Learn Major 7 Chord Inversions, The Easy Way (Part 1)

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👋 Hey! Sorry for the time between my last series and this topic – I’ve been super busy – but I’m back with another fun and exciting lesson! Today we’re going to be looking at Major 7 Chord Inversions! I’m excited to discuss this technique as Chord Inversions can be quite tricky to memorize and master all at once. Not only do you have Chord Inversions on your 6th String Root, 5th String Root, and 4th String Root, but you have Major 7th, Dominant 7th, Minor 7th, and Minor 7th (♭5) to learn as well.

Along with a bucket of Chord Inversions to learn, I see most inversions shown linearly, going up the fretboard and staying on the same string root. This method makes it a bit harder for me to learn Chord Inversions as I don’t think “linearly” when playing guitar. I like to think in positions. So, today, I’m teaching an inspiring and useful way to memorize Chord Inversions: by thinking of them as Arpeggios!

Chord Inversions As Positional Arpeggios

As mentioned above, I see most Chord Inversion charts showing the inversions linearly – which I still use, especially in walking bass lines. So, if we take a GMajor7th Chord, we normally see a Root Layout like so:

The Normal Chord Inversion Root Layout
The Normal Chord Inversion Root Layout. This will repeat on the A string and D string roots.

However, it can be challenging to memorize all inversions this way. Let’s think in positions, like a scale or arpeggio, to achieve this, like so:

Positional Chord Inversion Root Layout
Positional Chord Inversion Root Layout, Ideal for memorizing groups of chords and optimizing our memorization of all voicings

So, instead of spanning our chord root on one string, we are going to break this up into a positional arpeggio so we can think in positions, rather than just memorizing voicings. This method helps with the following:

  • Learn Chord Inversions faster
  • Learn all E, A, and D – Root voicings at once
  • Make mental connections to voicings to create cool musical lines

Sold? Cool. Let’s get into the Major 7th Voicings, grouped in pairs of 4:

Major 7 Chord Inversions:

For this lesson, I’m going to using Major 7 Chord Inversions in the key of G (G – B – D – F♯). Three important notes before we proceed:

  • We are focusing on the Melody Note. We want to arpeggiate the Melody. The root might not fall in a perfect arpeggio.
  • Some Chord Inversions are difficult to grab (I’m looking at you, 5th on the A String below…). If you find yourself struggling, try substituting another note or try a different grip.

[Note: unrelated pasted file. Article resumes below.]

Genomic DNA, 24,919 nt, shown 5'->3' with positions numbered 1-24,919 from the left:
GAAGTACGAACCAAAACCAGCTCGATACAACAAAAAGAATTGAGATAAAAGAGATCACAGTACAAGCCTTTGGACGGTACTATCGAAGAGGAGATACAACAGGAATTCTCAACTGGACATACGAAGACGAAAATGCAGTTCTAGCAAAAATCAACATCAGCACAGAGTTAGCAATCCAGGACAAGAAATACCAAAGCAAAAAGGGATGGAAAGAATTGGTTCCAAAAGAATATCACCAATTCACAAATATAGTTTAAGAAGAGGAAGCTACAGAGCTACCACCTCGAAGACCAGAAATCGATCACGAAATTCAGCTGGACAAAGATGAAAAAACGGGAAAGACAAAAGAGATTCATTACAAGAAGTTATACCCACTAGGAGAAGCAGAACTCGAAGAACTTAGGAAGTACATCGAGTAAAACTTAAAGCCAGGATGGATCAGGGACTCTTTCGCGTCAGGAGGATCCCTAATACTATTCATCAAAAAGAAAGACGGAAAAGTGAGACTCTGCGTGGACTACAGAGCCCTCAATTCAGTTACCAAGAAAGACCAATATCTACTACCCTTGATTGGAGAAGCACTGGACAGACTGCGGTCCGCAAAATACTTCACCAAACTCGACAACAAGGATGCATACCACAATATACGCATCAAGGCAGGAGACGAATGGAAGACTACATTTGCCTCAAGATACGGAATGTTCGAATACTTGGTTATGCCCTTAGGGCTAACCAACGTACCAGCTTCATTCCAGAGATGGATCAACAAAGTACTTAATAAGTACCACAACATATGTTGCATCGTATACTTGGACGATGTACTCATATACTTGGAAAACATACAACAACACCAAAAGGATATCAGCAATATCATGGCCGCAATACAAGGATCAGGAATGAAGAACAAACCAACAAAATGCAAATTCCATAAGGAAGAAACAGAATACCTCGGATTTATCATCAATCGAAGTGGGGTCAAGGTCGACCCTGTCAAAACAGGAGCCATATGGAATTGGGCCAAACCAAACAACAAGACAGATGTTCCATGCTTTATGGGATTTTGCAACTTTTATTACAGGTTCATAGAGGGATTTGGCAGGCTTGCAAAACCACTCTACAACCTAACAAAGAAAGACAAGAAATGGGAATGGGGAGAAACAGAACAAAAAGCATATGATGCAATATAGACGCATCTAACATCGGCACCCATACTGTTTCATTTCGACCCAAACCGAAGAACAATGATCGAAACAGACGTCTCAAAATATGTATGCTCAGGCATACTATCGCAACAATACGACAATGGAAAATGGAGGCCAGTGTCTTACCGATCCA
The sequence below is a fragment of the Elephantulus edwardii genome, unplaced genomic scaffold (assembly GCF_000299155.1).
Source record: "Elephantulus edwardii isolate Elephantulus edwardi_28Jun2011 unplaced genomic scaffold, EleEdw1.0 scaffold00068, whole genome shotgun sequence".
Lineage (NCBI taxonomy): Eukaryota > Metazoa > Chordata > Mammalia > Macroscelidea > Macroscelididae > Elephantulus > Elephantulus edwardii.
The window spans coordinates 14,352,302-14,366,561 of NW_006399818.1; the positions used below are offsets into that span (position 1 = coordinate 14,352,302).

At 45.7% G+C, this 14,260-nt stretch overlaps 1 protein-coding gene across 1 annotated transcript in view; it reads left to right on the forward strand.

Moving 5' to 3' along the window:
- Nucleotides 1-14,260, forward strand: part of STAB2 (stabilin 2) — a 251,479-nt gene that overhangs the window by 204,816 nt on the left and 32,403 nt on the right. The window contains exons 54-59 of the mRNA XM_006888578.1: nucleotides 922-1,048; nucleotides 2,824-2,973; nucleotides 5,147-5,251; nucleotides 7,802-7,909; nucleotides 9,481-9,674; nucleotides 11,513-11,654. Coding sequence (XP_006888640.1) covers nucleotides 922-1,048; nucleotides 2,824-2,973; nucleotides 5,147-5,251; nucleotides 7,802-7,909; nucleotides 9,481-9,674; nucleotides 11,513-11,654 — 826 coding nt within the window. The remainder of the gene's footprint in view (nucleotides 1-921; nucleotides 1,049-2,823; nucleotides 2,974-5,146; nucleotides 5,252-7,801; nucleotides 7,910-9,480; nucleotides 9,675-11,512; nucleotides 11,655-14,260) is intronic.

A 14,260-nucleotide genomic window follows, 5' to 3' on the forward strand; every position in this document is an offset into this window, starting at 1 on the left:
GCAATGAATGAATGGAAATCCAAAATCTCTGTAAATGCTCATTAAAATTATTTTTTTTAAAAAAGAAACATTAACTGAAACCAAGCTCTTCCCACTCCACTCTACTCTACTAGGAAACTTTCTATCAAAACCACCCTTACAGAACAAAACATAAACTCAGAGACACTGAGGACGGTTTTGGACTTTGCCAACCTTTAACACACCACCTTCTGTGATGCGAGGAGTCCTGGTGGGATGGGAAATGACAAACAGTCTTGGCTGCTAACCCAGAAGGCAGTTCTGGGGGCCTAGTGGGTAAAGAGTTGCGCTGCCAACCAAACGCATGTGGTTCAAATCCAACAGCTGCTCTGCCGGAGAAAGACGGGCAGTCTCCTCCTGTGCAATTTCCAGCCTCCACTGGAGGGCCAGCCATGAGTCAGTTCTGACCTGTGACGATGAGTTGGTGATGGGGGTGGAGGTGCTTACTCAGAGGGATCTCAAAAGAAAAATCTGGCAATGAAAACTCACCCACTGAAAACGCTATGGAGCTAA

• Again, Pay attention to the melody note! 😀 This is Chord Melody guitar after all, and I want you to focus on the melody note and it’s surrounding tensions / extensions.
First group of G Major 7 Chord Inversions
Second group of G Major 7 Chord Inversions
Second group of G Major 7 Chord Inversions
Third group of G Major 7 Chord Inversions
Third group of G Major 7 Chord Inversions
Fourth group of G Major 7 Chord Inversions
Fourth group of G Major 7 Chord Inversions

To Practice:

To practice the Major 7th Chord Inversions above, set a metronome to a low BPM (always practice slowly to be more efficient and reduce injury) and run these chords up and down the neck. Then, don’t look at the chord diagrams to help commit them to memory.

Lastly and most importantly, incorporate them in a song while comping. I’m thinking “Misty” when there are a few 2-Bar Major Chord stretches.

Okay, that’s it for now! Stay tuned for part 2, which will feature Dominant 7th Voicings. As always, Let me know what you think below!

PDF Download:

Want to download a PDF of this lesson? Click below.

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4 thoughts on “Learn Major 7 Chord Inversions, The Easy Way (Part 1)

  1. Hello Tyler, thanks for your enthusiasm for sharing knowledge about fingerstyle jazz melody. I’ve just had a look at your maj7 chord inversions and was slightly puzzled for a moment as you show your treble clef notes one octave below the pitch that the guitar reads (although aurally this correct for, say, piano).
    The info is very stimulating: I’ve always felt more comfortable studying at my own pace rather than signing up to a jazz course.
    I sometimes whistle a jazz melody or improvisation and accompany on guitar! The audience are often surprised but seem to like it.
    I’ll enjoy looking at your other lessons and send a contribution via Patreon.
    All the best,
    Paul Bloomfield

  2. Hi Tyler,
    I have noticed that when playing jazz the low E and A strings never seem to be played at the same time, it appears to be one or the other. Is there a reason for this? or is it just my imagination running wild and misinterpreting something?

    1. Hey Andrew, when arranging, you can lose a bit of fidelity by playing the Low E and A string together, and sometimes, it’s just hard to reach or finger the chord you’re trying to grab. That said, sometimes it sounds awesome! Always use your ear and try to squeeze in a variation or two of each chord – you’ll never know when you’re going to need it.

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